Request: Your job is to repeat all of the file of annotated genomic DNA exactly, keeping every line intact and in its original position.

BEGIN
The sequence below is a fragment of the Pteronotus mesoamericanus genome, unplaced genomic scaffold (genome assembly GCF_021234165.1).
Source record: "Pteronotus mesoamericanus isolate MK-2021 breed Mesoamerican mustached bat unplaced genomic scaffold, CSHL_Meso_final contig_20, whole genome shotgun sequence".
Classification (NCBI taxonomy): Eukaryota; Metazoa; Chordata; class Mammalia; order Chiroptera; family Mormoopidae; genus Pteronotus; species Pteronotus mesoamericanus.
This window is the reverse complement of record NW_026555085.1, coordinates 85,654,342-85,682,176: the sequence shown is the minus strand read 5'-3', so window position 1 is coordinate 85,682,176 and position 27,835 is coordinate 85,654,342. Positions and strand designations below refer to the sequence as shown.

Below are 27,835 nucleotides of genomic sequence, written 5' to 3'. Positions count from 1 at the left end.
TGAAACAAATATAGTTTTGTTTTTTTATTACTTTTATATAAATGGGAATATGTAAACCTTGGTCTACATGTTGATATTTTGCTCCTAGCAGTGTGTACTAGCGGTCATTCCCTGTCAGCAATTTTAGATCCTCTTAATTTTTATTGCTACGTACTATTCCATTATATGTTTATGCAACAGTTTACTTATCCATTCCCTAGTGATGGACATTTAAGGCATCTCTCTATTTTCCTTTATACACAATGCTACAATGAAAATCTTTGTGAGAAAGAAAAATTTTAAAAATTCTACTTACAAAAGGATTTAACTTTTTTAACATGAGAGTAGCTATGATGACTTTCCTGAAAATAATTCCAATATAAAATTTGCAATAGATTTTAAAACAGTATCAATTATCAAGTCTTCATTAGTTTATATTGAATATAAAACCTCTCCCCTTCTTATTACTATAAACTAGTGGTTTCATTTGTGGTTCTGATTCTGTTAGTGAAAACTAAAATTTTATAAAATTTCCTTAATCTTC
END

The sequence below is a fragment of the Pteronotus mesoamericanus genome, unplaced genomic scaffold (genome assembly GCF_021234165.1).
Source record: "Pteronotus mesoamericanus isolate MK-2021 breed Mesoamerican mustached bat unplaced genomic scaffold, CSHL_Meso_final contig_20, whole genome shotgun sequence".
Classification (NCBI taxonomy): Eukaryota; Metazoa; Chordata; class Mammalia; order Chiroptera; family Mormoopidae; genus Pteronotus; species Pteronotus mesoamericanus.
This window is the reverse complement of record NW_026555085.1, coordinates 85,654,342-85,682,176: the sequence shown is the minus strand read 5'-3', so window position 1 is coordinate 85,682,176 and position 27,835 is coordinate 85,654,342. Positions and strand designations below refer to the sequence as shown.

Below are 27,835 nucleotides of genomic sequence, written 5' to 3'. Positions count from 1 at the left end.
TGAAACAAATATAGTTTTGTTTTTTTATTACTTTTATATAAATGGGAATATGTAAACCTTGGTCTACATGTTGATATTTTGCTCCTAGCAGTGTGTACTAGCGGTCATTCCCTGTCAGCAATTTTAGATCCTCTTAATTTTTATTGCTACGTACTATTCCATTATATGTTTATGCAACAGTTTACTTATCCATTCCCTAGTGATGGACATTTAAGGCATCTCTCTATTTTCCTTTATACACAATGCTACAATGAAAATCTTTGTGAGAAAGAAAAATTTTAAAAATTCTACTTACAAAAGGATTTAACTTTTTTAACATGAGAGTAGCTATGATGACTTTCCTGAAAATAATTCCAATATAAAATTTGCAATAGATTTTAAAACAGTATCAATTATCAAGTCTTCATTAGTTTATATTGAATATAAAACCTCTCCCCTTCTTATTACTATAAACTAGTGGTTTCATTTGTGGTTCTGATTCTGTTAGTGAAAACTAAAATTTTATAAAATTTCCTTAATCTTC